Here, the parties dispute whether plaintiff, in fact, exhausted his administrative remedies. Summary judgment on the matter is appropriate when if it is demonstrated that there exists "no genuine dispute as to any material fact and that the movant is entitled to judgment as a matter of law." Fed. R. Civ. P. 56(a). Summary judgment avoids unnecessary trials in cases in which the parties do not dispute the facts relevant to the determination of the issues in the case, or in which there is insufficient evidence for a jury to determine those facts in favor of the non-movant. Crawford-El v. Britton, 523 U.S. 574, 600 (1998); Anderson v. Liberty Lobby, Inc., 477 U.S. 242, 247-50 (1986); Nw. Motorcycle Ass'n v. U.S. Dep't of Agric., 18 F.3d 1468, 1471-72 (9th Cir. 1994). At bottom, a summary judgment motion asks "whether the evidence presents a sufficient disagreement to require submission to a jury or whether it is so one-sided that one party must prevail as a matter of law." Anderson, 477 U.S. at 251-52. "When reasonable minds could differ on the material facts at issue, summary judgment is not appropriate." Nw. Motorcycle Ass'n, 18 F.3d at 1472.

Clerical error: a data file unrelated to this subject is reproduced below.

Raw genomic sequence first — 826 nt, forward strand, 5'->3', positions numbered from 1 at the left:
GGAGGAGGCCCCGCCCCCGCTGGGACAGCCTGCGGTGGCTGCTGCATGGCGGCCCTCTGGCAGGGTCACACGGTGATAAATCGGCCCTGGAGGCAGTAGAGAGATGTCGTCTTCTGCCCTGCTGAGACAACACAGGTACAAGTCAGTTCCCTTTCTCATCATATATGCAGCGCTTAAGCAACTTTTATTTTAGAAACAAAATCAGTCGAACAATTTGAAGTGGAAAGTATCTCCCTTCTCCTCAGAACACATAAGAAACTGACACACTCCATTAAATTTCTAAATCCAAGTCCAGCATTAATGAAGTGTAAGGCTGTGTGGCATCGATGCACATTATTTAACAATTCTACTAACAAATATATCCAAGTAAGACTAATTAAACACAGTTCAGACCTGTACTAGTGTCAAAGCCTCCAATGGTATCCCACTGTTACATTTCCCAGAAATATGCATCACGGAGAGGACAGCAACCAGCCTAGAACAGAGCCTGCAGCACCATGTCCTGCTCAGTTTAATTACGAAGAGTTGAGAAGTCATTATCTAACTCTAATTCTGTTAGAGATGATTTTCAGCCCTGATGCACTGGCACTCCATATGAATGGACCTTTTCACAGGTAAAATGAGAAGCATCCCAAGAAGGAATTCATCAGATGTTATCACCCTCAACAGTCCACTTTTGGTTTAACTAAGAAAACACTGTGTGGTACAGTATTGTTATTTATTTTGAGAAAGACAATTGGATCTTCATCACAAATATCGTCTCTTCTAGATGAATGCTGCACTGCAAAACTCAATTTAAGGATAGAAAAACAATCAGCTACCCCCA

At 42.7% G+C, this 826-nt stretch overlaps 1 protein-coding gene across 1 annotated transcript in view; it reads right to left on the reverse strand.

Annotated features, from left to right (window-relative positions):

Focus on where the burden of proof lies on the issue in question is crucial to summary judgment procedures. "[W]here the nonmoving party will bear the burden of proof at trial on a dispositive issue, a summary judgment motion may properly be made in reliance solely on the 'pleadings, depositions, answers to interrogatories, and admissions on file.'" Celotex Corp. v. Catrett, 477 U.S. 317, 324 (1986). Indeed, summary judgment should be entered, after adequate time for discovery and upon motion, against a party who fails to make a showing sufficient to establish the existence of an element essential to that party's case, and on which that party will bear the burden of proof at trial. See id. at 322. In such a circumstance, summary judgment should be granted, "so long as whatever is before the district court demonstrates that the standard for entry of summary judgment . . . is satisfied." Id. at 323.